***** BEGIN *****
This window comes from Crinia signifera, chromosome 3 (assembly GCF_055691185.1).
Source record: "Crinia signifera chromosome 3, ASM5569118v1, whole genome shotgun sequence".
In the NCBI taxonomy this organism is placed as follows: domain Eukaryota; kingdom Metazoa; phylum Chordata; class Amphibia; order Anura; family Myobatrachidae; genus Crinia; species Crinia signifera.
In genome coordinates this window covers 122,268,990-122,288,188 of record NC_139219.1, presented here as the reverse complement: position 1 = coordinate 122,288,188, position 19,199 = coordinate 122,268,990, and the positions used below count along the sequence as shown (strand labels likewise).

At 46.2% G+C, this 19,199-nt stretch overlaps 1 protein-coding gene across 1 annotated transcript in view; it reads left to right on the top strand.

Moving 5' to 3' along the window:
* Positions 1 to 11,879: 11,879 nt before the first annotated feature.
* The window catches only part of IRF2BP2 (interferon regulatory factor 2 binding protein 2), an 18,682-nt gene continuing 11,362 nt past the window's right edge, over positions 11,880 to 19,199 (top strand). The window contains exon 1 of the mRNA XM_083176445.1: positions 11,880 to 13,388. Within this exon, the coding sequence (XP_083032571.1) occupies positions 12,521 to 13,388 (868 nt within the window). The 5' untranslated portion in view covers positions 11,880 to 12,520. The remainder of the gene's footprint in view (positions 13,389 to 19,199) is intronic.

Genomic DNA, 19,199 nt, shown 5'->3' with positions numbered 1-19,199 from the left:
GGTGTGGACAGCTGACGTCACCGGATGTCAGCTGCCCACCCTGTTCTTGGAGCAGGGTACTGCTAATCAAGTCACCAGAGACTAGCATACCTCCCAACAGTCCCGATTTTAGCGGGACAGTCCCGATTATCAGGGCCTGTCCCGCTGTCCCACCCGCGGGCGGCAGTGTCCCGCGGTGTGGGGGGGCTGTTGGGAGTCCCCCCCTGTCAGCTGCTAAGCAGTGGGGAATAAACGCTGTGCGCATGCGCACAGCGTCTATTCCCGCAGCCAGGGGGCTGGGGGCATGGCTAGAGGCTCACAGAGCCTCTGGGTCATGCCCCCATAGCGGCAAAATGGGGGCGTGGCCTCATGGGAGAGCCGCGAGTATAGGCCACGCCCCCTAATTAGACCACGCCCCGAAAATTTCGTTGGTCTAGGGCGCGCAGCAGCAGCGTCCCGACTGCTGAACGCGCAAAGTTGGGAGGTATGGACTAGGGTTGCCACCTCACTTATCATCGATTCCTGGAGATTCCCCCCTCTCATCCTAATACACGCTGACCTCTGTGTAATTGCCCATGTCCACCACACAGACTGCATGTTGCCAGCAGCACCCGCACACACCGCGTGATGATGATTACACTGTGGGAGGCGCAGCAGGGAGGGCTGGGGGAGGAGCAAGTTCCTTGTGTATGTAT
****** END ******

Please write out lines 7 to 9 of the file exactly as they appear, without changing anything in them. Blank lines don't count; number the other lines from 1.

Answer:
* Positions 1 to 11,879: 11,879 nt before the first annotated feature.
* The window catches only part of IRF2BP2 (interferon regulatory factor 2 binding protein 2), an 18,682-nt gene continuing 11,362 nt past the window's right edge, over positions 11,880 to 19,199 (top strand). The window contains exon 1 of the mRNA XM_083176445.1: positions 11,880 to 13,388. Within this exon, the coding sequence (XP_083032571.1) occupies positions 12,521 to 13,388 (868 nt within the window). The 5' untranslated portion in view covers positions 11,880 to 12,520. The remainder of the gene's footprint in view (positions 13,389 to 19,199) is intronic.

Genomic DNA, 19,199 nt, shown 5'->3' with positions numbered 1-19,199 from the left: